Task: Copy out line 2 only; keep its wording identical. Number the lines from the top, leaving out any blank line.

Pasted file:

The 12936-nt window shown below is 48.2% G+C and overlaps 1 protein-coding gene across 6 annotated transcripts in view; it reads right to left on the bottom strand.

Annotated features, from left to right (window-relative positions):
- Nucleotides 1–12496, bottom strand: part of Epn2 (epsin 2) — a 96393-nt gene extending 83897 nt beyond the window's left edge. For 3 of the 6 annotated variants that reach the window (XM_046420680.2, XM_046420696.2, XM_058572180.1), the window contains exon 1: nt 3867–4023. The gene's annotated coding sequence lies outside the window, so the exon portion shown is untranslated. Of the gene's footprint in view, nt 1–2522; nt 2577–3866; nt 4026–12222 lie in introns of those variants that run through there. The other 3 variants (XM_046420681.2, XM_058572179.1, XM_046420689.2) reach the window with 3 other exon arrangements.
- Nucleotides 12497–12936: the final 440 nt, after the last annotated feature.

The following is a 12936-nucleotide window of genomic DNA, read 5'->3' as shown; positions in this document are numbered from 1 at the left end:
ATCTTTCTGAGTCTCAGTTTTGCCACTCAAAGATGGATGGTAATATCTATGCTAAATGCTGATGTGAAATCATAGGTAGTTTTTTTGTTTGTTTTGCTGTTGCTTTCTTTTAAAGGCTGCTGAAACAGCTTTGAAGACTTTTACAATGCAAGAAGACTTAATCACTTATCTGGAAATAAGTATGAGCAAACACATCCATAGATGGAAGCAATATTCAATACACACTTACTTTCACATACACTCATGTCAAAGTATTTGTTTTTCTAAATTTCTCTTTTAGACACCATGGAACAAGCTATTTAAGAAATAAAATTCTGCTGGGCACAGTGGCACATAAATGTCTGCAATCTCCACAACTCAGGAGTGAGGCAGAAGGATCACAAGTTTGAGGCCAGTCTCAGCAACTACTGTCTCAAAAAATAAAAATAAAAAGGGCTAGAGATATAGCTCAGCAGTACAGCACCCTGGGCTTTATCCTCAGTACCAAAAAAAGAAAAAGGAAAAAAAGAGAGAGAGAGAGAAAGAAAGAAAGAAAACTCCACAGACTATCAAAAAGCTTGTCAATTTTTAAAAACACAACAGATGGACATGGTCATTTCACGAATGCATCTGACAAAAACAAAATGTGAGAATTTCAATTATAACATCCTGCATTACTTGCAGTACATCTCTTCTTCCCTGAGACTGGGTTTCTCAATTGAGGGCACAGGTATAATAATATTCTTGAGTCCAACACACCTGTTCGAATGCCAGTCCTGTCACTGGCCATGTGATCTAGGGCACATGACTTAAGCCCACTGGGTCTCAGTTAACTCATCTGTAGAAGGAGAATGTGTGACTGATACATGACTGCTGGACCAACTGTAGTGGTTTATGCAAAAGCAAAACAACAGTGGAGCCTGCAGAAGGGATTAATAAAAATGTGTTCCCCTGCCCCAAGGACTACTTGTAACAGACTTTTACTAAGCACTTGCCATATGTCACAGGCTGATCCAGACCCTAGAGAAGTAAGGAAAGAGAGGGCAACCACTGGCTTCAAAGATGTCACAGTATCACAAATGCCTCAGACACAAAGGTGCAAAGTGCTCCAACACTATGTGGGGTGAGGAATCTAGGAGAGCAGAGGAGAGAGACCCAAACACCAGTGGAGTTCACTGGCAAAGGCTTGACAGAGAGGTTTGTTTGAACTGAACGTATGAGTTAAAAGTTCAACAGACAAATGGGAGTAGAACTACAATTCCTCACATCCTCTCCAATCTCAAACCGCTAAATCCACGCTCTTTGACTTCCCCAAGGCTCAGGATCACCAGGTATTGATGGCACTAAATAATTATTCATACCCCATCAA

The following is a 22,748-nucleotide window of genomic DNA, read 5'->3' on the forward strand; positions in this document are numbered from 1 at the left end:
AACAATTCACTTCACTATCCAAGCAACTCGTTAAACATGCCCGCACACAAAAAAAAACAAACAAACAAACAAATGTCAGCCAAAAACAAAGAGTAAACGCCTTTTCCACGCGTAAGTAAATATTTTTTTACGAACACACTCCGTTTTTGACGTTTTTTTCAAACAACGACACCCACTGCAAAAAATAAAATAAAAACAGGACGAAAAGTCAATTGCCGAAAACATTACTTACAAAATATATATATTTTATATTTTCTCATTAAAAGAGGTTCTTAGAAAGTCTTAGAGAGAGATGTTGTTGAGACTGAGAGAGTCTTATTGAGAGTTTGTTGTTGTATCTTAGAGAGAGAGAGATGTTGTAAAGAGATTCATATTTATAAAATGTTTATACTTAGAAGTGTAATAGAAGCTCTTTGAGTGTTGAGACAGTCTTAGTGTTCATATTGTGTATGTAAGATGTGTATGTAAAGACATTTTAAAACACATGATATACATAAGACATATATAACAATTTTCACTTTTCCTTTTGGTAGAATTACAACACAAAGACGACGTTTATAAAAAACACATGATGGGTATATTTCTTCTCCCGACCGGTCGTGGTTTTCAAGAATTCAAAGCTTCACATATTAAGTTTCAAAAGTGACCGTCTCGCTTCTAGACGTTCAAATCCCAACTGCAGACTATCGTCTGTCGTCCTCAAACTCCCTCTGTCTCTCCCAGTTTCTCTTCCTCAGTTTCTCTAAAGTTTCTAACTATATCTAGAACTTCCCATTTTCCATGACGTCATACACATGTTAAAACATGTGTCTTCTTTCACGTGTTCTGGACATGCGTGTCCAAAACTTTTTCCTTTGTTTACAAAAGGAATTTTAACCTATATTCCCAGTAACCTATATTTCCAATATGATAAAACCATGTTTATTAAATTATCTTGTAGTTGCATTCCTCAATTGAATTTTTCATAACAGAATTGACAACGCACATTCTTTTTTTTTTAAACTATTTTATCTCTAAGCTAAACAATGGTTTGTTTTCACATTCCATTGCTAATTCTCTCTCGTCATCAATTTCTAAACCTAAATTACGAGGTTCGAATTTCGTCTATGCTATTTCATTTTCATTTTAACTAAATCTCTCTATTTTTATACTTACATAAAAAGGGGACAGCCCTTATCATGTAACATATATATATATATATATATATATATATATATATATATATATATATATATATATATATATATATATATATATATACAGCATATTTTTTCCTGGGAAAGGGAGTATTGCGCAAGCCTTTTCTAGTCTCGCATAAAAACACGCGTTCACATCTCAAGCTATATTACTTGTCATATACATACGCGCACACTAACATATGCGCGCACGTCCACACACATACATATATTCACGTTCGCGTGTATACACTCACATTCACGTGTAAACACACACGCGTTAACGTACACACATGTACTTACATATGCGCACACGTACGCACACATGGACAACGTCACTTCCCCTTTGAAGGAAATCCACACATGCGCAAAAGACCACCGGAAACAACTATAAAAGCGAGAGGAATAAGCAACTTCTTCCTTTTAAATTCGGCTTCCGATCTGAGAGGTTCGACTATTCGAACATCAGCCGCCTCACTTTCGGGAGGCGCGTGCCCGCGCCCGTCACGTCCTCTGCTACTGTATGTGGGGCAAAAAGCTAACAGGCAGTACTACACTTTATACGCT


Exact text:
Annotated features, from left to right (window-relative positions):